I’m simultaneously reading two books about Romania. By simultaneously, I mean I’m reading a fiction book, Athene Palace by R.G. Waldeck at night before I fall asleep, and Yesterday Was Mine, by Princess Anne-Marie Callimachi, which is non fiction. The latter I read during the day, if I have time.
Both books were in the bibliography of another book I just finished, a biography of Patrick Leigh Fermor, by Artemis Cooper. I often scan through the bibliographies of books I am reading for more books on the same subject. Fermor spent a lot of time in Romania in the 1930’s.
Yesterday Was Mine is quite fascinating. Anne-Marie Callimachi was born in the late 19th century and died in 1970. She was a member of the Romanian aristocracy of which there were a multitude.
Her book, an autobiography, describes her life in a very far away time — almost another entire world. Romania in the early 20th century was full of aristocratic families, all inter-marrying, giving parties, involved in politics, traveling from Bucharest to their country homes, and to Germany and France.
Callimachi is a wonderful writer and captures these long ago times with great detail about the people, their personalities, their foibles, and ultimately their challenges. The book is both other-worldly and very engaging and I ultimately wanted to know about who all of these odd people were. The web is a great resource. Here’s some of the people I was curious about.
Simky Lahovary, her stepmother’s cousin is described as “Possessing her kin’s acute political instinct, she used it skillfully, with a shrewdness occasionally verging on intrigue . . .”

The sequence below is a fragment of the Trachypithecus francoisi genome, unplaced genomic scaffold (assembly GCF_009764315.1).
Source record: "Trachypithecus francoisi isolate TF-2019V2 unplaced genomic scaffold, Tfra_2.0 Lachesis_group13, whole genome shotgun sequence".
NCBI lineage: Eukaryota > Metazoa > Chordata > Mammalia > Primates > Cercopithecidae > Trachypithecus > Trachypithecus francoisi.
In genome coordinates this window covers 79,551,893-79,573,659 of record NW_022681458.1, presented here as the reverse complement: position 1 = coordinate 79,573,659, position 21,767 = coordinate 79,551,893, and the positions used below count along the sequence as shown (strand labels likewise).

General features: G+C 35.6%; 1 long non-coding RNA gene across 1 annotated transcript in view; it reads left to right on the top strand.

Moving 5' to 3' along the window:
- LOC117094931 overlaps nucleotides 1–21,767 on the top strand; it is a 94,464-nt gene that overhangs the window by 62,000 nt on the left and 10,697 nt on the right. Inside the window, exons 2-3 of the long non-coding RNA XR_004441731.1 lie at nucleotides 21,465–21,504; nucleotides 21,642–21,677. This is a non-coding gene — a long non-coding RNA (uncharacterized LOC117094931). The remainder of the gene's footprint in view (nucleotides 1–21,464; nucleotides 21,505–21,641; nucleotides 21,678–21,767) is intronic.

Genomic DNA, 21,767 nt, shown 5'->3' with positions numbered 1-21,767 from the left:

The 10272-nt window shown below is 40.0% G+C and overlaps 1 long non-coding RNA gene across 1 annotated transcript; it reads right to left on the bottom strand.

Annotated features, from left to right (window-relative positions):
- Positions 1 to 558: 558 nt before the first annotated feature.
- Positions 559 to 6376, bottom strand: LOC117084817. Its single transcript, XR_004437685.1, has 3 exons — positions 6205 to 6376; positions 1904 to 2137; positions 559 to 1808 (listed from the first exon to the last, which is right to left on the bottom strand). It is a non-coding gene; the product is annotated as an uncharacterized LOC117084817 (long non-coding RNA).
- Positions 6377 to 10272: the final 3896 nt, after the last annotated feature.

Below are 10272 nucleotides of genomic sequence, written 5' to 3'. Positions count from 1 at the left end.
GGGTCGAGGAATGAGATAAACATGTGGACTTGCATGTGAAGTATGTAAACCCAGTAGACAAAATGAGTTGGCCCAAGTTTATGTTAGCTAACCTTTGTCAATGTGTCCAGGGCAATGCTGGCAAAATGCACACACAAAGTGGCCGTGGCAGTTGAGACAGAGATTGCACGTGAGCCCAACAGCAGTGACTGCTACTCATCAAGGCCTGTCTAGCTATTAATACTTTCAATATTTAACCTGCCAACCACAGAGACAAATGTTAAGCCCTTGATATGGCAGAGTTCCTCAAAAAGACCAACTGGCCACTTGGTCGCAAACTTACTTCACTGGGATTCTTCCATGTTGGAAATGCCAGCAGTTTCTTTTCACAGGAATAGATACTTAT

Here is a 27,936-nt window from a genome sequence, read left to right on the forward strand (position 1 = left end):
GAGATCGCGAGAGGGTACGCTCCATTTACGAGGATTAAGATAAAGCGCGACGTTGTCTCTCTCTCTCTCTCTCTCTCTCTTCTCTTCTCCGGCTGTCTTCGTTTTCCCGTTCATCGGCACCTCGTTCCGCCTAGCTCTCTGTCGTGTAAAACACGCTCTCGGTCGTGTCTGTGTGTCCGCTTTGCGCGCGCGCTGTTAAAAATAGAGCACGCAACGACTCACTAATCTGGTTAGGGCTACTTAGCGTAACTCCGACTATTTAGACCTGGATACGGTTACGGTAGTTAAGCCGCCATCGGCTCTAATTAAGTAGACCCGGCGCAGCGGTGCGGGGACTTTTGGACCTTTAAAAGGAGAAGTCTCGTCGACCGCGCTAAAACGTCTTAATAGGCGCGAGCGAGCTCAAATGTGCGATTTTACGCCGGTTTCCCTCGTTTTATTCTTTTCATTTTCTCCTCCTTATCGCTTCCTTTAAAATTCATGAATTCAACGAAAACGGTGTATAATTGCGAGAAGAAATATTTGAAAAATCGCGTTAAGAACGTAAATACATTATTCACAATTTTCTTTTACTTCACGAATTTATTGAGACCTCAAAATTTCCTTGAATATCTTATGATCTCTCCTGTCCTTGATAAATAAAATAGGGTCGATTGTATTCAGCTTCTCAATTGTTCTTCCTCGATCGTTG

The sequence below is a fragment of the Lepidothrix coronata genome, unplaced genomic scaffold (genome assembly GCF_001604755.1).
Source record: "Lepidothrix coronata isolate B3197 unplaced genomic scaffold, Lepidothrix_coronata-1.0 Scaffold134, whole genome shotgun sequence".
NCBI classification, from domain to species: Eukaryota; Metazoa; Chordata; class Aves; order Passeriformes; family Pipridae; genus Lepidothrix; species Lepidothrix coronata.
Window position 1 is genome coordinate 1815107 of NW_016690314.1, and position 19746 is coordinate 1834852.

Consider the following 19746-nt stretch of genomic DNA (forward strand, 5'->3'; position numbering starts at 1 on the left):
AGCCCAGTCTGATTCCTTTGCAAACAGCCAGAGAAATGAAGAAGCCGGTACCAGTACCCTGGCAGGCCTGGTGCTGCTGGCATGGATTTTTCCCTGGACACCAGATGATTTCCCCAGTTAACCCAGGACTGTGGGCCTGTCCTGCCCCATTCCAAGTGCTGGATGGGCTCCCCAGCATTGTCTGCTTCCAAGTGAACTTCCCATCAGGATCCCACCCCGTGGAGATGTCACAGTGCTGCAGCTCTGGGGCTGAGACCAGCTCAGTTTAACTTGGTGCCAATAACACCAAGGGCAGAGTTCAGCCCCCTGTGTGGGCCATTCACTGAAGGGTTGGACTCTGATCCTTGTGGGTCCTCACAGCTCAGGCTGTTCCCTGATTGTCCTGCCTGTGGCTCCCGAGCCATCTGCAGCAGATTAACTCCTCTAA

Or, Helene Chrissoveloni, considered a great beauty as well as a “vivid intellect.” Unfortunately, she married “Prince Dimitri Soutzo, who shared none of her mental gifts. His presence, fine horsemanship, and faultless manners were probably the only assets he had brought into this match . . .”, writes Callimachi. Chrissoveloni later divorced that husband, married a Frenchman, Paul Morand, who was an avid supporter of Vichy France.
And then there is Princess Maruka Cantacuzne. “She dreaded daylight and crowds, loved seclusion, intimacy and eternal twilight.” She married a famous Romanian violist, Georges Enesco.
Something about all of this fascinates me. Is it because this world is so remote and foreign? Or the fact that these small countries — Romania, Serbia, Bulgaria, for instance, have these big complicated histories, which are so unknown to us? Or the engaging and detailed writing? Or is the smallness of these lives set against a time of enormous turmoil and catastrophe?
Turns out, I’m not the only one who finds all of this “minutia” so fascinating. There are quite a number of blogs and websites filled with the small details (weddings, funerals, openings of some park, etc.) of these still “royal” families.
And, in the case of Romania, there are currently two royal families claiming the throne: one the descendants of King Carol II’s first marriage which may have not been quite kosher and the other the grandchildren and great grandchildren of King Carol II’s second marriage. In fact, the eldest son of that marriage, Prince Michael is still alive at age 93.
Interestingly enough, both claimants to the Romanian monarchy, Prince Michael and his family, and Prince Paul and his family visit Romania often and have homes there.
So, now you have it — everything you every wanted to know about Romanian aristocrats.